- Even a Mild Hearing Loss Contributes to Cognitive Decline - January 26, 2021
- How Quitting Smoking & Lowering Blood Pressure Could Support Healthy Hearing - January 25, 2021
- Why Do Masks Make it Difficult to Communicate? - January 16, 2021
Most of us think about protecting our skin from the sun with sunscreen, and our feet from the gravel with shoes, however, how often do we consider the importance of protecting our hearing from noise with hearing protection? Hearing loss that is caused by excess exposure to noise – termed Noise Induced Hearing Loss (NIHL) is a medical concern that can affect anyone at any age. It is estimated that in the United States alone, NIHL currently affects about 10 million people under the age of 70 and about 40 million people total (https://www.nidcd.nih.gov/news/2017/us-adults-aged-20-69-years-show-signs-noise-induced-hearing-loss). With our current habits as a society, this number is only set to increase – especially for the younger generations. The World Health Organization estimates that internationally, about 1.1 billion young people are at risk of developing NIHL due to their noisy recreational activities (http://www.who.int/news-room/fact-sheets/detail/deafness-and-hearing-loss).
No matter what your age, it is never too early to too late to start implementing healthy habits to protect your hearing. Whether or not you currently live with hearing loss, making these simple actions part of your daily habit will help preserve the hearing you have.
- Be cognizant of your personal listening device usage. When we consider personal listening devices, we most often imagine teenagers blasting their music, however, older adults use personal listening devices more than they may consider. Many adults currently stream most of their phone conversations through ear buds for convenience or when driving. This noise streaming directly into your eardrums can take its toll. To help you maintain healthy usage of your personal listening device, follow the 60/60 rule. The 60/60 rule means listening to your devices at 60% of the max volume, for no more than 60 minutes at a time before taking a break.
- Eat a healthy diet and exercise regularly. Just as a healthy diet and plenty of exercise benefits most aspects of your life, these healthy habits also help protect your hearing. Diets high in potassium, folic acids, magnesium, and zinc have all been found to improve hearing health. Fresh leafy greens, vegetables, fruits, nuts, and some lean meats are high in these minerals and should be included in your diet. Exercise also protects our hearing because it increases blood flow to the vessels in our ears that helps to keep them operating properly.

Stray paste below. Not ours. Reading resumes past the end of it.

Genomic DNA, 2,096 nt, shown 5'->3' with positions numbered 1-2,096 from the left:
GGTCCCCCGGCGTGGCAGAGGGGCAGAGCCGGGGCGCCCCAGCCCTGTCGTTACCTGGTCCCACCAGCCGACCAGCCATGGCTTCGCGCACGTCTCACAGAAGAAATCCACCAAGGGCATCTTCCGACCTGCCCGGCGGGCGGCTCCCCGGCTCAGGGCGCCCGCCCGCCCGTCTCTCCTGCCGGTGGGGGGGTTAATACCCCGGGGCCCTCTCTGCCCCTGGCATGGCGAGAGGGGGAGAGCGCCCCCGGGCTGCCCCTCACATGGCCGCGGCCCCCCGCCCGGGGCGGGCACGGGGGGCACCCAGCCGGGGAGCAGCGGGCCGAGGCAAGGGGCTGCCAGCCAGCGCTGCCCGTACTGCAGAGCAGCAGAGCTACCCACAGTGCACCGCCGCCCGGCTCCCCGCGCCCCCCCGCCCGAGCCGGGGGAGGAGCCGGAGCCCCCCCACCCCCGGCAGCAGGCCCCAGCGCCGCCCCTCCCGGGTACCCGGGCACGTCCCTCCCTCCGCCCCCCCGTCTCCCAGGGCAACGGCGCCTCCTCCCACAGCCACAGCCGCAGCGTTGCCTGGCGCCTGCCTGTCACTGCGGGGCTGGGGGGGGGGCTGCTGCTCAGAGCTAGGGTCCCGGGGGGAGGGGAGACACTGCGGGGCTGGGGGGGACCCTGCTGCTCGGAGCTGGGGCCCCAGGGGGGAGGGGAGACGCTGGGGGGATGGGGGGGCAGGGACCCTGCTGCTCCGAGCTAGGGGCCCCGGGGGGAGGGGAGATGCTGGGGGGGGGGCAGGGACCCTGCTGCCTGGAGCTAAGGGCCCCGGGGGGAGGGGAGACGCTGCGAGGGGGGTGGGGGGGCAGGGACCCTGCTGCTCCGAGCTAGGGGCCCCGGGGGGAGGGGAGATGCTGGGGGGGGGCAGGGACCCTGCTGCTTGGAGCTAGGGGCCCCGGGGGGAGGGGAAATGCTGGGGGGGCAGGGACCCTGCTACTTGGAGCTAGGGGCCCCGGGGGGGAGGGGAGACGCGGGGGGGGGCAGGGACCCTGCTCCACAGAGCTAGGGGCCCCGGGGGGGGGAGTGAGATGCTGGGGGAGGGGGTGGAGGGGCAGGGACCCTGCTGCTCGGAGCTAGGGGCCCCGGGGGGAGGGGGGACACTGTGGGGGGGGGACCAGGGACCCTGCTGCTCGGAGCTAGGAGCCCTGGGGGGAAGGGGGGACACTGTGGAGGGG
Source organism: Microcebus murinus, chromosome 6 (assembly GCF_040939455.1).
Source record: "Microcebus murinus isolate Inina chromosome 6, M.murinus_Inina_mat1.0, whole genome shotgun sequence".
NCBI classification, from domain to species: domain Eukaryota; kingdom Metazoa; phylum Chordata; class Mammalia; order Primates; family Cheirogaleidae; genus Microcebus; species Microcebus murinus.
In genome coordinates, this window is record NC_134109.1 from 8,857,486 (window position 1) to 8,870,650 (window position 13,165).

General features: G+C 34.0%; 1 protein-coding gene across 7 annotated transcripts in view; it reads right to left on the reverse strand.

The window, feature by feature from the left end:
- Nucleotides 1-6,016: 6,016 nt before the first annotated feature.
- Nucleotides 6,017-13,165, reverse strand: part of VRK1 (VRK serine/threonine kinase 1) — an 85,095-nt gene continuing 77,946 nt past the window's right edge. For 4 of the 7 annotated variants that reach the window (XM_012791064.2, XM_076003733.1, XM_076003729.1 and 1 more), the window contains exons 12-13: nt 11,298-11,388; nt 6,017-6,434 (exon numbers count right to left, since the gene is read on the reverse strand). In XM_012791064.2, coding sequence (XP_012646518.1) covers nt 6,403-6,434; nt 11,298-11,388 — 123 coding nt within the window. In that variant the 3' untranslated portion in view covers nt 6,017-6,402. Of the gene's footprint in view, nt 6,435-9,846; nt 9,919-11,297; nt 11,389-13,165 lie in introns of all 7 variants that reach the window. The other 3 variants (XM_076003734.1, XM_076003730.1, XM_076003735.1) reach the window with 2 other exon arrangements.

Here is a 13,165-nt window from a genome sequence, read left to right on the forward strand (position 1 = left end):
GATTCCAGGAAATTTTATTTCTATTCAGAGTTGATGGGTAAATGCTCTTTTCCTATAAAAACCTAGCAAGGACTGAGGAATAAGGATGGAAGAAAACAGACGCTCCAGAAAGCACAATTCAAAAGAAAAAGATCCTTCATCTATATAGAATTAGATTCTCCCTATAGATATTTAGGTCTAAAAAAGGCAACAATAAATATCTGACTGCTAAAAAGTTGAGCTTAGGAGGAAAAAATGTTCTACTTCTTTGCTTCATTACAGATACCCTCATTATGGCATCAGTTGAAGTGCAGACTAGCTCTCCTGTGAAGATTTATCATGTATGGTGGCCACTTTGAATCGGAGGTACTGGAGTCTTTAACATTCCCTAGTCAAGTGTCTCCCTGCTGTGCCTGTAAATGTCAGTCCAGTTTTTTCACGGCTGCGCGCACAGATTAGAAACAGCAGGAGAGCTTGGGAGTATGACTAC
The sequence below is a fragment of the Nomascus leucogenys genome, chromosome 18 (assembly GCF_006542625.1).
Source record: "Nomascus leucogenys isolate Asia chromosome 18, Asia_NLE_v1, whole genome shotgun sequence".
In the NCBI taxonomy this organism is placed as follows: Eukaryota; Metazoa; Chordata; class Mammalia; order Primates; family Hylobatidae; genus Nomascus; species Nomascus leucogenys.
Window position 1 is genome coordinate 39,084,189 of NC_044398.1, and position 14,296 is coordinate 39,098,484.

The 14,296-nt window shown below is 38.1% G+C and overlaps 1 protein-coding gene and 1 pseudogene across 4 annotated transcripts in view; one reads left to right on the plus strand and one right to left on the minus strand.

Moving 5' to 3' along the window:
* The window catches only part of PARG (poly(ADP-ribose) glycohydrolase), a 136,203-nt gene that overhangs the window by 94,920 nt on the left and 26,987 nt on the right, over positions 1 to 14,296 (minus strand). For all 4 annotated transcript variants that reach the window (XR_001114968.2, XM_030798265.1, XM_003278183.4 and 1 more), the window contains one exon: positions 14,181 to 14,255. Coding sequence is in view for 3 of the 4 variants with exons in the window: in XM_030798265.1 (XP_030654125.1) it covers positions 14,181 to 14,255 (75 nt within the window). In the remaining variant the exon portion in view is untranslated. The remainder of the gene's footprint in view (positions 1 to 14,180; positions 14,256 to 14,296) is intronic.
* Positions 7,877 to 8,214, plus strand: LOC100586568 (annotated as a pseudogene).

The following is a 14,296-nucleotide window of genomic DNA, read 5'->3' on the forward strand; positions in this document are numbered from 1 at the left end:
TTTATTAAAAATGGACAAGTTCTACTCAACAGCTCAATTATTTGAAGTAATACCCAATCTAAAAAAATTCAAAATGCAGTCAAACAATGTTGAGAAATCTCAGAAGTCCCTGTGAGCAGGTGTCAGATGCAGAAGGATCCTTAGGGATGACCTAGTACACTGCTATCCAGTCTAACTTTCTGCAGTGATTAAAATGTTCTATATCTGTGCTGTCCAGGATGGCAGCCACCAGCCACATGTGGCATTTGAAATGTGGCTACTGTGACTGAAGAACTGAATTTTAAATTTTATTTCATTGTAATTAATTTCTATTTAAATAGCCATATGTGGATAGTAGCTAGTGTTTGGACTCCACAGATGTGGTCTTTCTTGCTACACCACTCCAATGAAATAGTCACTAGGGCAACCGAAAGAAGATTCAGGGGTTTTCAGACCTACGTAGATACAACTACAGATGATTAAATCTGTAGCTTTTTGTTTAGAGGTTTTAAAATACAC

- Consider hearing protection. Most of us enjoy some type of loud recreational activity, whether that be cruising in the convertible or on the motorcycle or attending sporting events or music venues. You don’t need to stop doing the things you love, just consider doing them with the hearing protection in tow. Custom hearing protection is the most comfortable and most effective option, because the molds are made to fit perfectly within your ear. If this is not an option for you, disposable earplugs can also be very effective. Disposable earplugs are quite inexpensive, readily available in most drug stores and are typically sold in large quantities.
- Take frequent hearing hiatuses. Most of us expose ourselves to excess noise more often than we are aware. Everyday activities such as mowing the lawn or blow-drying our hair have the capability to damage our hearing. Noise Induced Hearing Loss is most often cumulative, meaning it occurs due to excess exposure over a prolonged period of time. Any break you can give your ears will be beneficial. Plan a few days per month or a few minutes per day where you pick up a book rather than flip on the TV, or take your dog walking through the peaceful woods rather than the busy neighborhood.
- Decrease alcohol and tobacco intake. Frequent alcohol and tobacco intake have both been linked to an increased risk for hearing loss. If you cannot quit altogether, taking some steps to start minimizing your drinking and/or smoking can be a great way to protect your hearing health. Second-hand smoke is also a known risk-factor for hearing loss in children and teenagers, so quitting will also help to benefit those you love.
How South Shore Hearing Center Can Help
If you’re interested in learning more healthy habits to protect your hearing or are worried about your hearing or that of someone you love, reach out to our friendly team today. We look forward to working with you in both protecting the hearing you have, and helping to treat the hearing that has been lost.